This post was written by Charlene Chiu, an intern and alum of The Spike Lab. It is a thought piece based on the carefully crafted curriculum by our top coaches.
We previously explained how to craft a pitch. In this blog post, we’ll show you two example pitches and explain what works (and what doesn’t), using the guidelines we introduced in the first article of this two-part series. These examples have been inspired by the Spike projects done by our amazing students. Note that these examples are formatted as 30-second elevator pitches, but you can use the same guidelines to structure pitches of any length. These example pitches were written by Larry, a coach at The Spike Lab.
Let’s take a look at this first example:
“My name is Michael, and my father is a famous cardiovascular surgeon. His example has inspired me since I was very young. My mother, grandparents, and two uncles are also doctors, so you could say I have medicine in my blood. My dream of becoming a doctor is why I want to create an internship program that matches students with local medical opportunities. This way, these students can get real hands-on experience with the medical profession, which will improve their chances of getting into a good college and also help them decide on medicine as a future career. There are so many high schoolers who want to enter the medical field, but they don’t know whether or not they truly want to study medicine. They might give it a try in college but then abandon it not long after. This is such a waste of some of the most precious years of a person’s life.”
Were you excited by the pitch? No? Here’s why: it doesn’t follow the “problem, pathway, hero” structure. Instead, Michael flips it into “hero, pathway, problem”. When you ask for someone’s attention, you’re already on borrowed time. You want to dive right in and hook their attention. Introducing yourself and your family won’t do that (unless you’re some top-notch celebrity, then, good for you). Your audience doesn’t know what exactly you’re talking about until they are four sentences in, and by then, you’ve lost their attention. The lack of imaginative and exciting language further exacerbates the situation. By leaving the problem(s) until the very end of the pitch, your audience won’t know why they should care about what you’re saying. And when you do get there, they’re thinking of what to eat for dinner.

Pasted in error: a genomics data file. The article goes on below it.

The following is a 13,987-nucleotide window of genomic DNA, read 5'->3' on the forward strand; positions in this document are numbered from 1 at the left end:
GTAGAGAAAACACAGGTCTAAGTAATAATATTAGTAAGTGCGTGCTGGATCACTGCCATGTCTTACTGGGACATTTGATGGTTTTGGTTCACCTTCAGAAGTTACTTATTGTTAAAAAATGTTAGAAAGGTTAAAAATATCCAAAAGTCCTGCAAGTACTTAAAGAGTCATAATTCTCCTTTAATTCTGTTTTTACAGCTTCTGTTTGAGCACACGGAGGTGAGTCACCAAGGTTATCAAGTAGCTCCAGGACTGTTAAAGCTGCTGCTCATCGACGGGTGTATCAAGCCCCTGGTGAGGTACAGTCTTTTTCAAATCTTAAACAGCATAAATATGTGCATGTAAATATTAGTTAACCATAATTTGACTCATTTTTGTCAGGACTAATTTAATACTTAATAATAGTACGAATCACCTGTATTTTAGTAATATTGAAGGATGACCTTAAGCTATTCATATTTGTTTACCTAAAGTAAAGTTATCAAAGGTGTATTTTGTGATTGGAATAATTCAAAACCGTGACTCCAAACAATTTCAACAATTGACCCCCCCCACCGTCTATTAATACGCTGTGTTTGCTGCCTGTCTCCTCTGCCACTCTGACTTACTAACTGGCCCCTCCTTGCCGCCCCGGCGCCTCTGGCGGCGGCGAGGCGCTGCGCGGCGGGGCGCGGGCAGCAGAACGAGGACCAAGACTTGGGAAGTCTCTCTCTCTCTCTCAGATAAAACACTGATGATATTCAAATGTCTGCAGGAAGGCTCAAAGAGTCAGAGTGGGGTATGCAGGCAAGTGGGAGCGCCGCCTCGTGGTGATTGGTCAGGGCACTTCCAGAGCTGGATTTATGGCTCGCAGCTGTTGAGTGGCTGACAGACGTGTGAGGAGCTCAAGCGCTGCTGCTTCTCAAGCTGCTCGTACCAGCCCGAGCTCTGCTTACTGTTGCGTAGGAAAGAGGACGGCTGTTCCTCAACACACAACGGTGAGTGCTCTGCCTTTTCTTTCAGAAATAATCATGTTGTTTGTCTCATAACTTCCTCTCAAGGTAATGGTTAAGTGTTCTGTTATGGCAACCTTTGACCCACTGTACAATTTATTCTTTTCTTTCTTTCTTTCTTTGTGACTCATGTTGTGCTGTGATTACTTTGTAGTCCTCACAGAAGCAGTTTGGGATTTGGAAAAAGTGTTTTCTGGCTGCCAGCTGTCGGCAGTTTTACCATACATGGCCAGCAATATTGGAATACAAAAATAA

Here’s an example of what you should do:
“Middle school is such a challenging time. Judgment is everywhere: your clothes, your friends, your grades, your activities; everyone is trying to fit in. Now imagine you use a wheelchair every day. You can’t even dress yourself in the morning, and the clothes that you own were designed for someone standing up and never quite fit right because you spend all day sitting. What if there was a way for these young wheelchair users to feel comfortable yet stylish in clothes that are not only tailored for a sitting posture but designed to be put on and taken off without the need to stand up? My name is Peter, and I love fashion. Although I personally do not use a wheelchair, my mom and 12-year-old cousin do. After that horrific car accident that took the use of their legs, I’ve been on a mission to help them and others like them feel a little more comfortable and a little more confident.”
From the first sentence, Peter has already tugged on your emotions. Remember middle school? The judgment you felt about everything? He thrusts you into the daunting situation of using a wheelchair in middle school every day while trying to fit in. The difficulties of dressing stylishly in clothes that fit right. Then, he offers the lifeline: a way for young wheelchair users to feel comfortable and stylish in clothes tailored for a sitting posture and designed to be worn without the need to stand up. Problem: check. Pathway: check. Finally, he introduces himself and explains why he is uniquely situated to solve this: his mom and cousin are both wheelchair users. Hero: check. By following “problem, pathway, hero” and using engaging language, Peter gains the audience’s attention and holds it for the entire duration of the pitch. He navigates the problem with his solution during “pathway” and reveals his personal connection to the problem and in “hero”, why he’s the best fit for the job.
Now that you’ve seen a couple of examples of what makes an enticing pitch, we invite aspiring teen innovators and entrepreneurs to craft their own. What’s your next Spike project going to be about?